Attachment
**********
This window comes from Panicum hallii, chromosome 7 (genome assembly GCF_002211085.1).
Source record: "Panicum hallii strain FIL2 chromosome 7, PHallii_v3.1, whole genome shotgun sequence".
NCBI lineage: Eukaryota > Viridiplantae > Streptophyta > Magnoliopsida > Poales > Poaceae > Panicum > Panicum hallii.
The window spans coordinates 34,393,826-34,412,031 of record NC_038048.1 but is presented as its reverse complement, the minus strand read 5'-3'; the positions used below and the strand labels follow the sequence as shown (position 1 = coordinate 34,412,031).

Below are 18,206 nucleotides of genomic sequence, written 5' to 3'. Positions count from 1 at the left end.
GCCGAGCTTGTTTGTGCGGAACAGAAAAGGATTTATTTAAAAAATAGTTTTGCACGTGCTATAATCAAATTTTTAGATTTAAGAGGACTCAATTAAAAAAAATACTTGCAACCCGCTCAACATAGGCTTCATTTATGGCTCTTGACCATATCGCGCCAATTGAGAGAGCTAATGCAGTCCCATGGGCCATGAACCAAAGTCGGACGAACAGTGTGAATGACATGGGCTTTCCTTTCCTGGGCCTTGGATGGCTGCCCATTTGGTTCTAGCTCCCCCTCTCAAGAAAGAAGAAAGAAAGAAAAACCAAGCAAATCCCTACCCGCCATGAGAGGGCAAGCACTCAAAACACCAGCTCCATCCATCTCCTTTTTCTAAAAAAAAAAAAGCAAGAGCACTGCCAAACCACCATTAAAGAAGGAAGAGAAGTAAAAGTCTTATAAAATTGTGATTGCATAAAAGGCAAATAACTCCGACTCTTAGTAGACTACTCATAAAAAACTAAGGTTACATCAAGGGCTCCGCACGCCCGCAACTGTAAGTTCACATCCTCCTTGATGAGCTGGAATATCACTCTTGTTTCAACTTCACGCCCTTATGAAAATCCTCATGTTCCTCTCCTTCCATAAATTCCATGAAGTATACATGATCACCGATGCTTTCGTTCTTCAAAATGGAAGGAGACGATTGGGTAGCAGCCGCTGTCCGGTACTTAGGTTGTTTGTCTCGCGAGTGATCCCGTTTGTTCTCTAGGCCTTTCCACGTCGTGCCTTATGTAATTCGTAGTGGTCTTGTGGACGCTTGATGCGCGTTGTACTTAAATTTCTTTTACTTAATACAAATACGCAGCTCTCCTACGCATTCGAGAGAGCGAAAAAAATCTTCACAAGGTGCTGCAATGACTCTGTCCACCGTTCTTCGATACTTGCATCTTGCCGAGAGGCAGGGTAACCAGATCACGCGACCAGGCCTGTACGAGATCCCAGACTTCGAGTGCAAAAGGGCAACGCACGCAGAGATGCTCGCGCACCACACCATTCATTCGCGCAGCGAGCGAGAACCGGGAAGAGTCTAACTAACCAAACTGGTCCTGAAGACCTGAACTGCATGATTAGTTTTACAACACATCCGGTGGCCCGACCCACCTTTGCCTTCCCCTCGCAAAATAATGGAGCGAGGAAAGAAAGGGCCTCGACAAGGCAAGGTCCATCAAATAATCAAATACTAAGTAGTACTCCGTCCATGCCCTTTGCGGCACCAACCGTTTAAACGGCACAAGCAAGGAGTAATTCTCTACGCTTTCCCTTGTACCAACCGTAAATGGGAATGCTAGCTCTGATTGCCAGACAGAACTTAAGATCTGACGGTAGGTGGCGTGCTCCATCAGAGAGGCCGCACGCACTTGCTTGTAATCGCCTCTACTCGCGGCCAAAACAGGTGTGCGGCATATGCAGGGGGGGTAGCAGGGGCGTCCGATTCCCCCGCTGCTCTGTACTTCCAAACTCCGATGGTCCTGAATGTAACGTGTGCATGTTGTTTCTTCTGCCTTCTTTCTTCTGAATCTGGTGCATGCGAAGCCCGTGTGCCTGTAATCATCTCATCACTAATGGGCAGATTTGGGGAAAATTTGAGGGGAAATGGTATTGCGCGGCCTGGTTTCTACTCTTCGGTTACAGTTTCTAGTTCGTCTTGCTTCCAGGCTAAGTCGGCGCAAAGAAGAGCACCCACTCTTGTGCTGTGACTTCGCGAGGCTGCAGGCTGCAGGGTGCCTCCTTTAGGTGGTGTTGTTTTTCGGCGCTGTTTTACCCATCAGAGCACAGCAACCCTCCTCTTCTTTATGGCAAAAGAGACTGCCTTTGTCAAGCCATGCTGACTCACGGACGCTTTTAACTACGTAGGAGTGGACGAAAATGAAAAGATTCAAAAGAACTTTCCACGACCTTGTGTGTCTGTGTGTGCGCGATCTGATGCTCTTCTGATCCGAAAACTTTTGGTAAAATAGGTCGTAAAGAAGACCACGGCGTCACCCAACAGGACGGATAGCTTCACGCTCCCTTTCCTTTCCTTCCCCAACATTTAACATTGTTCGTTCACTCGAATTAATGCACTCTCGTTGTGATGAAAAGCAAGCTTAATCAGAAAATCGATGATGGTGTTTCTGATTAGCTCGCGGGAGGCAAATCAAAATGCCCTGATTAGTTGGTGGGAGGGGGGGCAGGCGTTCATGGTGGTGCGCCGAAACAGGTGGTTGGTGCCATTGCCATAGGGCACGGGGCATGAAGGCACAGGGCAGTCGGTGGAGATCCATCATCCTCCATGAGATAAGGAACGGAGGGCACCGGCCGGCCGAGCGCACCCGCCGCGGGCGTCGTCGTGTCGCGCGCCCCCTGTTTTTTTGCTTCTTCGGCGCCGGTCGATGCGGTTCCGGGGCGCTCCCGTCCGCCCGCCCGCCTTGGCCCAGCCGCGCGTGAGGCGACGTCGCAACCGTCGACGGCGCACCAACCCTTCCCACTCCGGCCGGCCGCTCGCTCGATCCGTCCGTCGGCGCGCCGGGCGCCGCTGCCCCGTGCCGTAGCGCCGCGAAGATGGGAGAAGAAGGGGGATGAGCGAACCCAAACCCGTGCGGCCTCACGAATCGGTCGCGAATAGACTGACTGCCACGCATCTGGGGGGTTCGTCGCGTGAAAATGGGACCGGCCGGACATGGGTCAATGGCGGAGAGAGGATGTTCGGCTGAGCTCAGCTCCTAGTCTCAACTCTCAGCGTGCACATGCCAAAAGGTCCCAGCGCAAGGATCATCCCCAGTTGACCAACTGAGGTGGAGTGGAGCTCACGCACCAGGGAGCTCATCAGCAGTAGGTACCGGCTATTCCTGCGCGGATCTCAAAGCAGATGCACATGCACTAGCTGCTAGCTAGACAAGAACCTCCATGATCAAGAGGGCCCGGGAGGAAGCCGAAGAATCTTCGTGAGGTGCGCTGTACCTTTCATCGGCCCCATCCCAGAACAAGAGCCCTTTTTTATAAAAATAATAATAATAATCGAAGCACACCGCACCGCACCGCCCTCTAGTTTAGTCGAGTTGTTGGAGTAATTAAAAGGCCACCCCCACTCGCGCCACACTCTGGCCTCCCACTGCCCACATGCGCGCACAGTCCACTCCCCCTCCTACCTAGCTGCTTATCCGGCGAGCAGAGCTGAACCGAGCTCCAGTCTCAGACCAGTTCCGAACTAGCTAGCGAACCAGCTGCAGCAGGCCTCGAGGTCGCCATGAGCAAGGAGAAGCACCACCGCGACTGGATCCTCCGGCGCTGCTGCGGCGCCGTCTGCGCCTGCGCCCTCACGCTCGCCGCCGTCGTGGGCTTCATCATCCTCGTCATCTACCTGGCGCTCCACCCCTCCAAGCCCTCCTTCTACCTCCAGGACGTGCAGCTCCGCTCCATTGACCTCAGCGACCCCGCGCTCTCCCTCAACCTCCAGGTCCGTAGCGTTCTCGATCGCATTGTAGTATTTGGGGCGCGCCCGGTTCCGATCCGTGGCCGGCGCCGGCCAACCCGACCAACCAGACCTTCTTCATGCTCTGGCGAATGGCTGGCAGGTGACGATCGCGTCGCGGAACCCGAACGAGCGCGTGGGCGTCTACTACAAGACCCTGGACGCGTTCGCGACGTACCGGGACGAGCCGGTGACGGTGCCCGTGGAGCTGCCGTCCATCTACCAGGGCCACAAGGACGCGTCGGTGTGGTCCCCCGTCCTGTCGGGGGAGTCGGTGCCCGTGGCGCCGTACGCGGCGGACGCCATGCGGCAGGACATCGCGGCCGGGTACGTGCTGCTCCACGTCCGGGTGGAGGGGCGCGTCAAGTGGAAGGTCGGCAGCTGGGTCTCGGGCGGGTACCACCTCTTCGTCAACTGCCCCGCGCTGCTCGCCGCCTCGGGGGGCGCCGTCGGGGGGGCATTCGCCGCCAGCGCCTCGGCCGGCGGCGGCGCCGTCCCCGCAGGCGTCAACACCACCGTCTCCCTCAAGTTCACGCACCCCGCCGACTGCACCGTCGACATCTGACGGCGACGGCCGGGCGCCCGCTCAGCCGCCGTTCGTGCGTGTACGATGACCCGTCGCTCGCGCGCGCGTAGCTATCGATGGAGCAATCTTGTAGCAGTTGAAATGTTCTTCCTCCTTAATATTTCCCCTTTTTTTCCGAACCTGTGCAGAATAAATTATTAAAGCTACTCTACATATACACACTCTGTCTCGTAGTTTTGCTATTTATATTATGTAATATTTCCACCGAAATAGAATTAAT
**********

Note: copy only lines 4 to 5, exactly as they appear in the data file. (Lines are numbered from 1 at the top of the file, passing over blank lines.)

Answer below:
The window spans coordinates 34,393,826-34,412,031 of record NC_038048.1 but is presented as its reverse complement, the minus strand read 5'-3'; the positions used below and the strand labels follow the sequence as shown (position 1 = coordinate 34,412,031).

Below are 18,206 nucleotides of genomic sequence, written 5' to 3'. Positions count from 1 at the left end.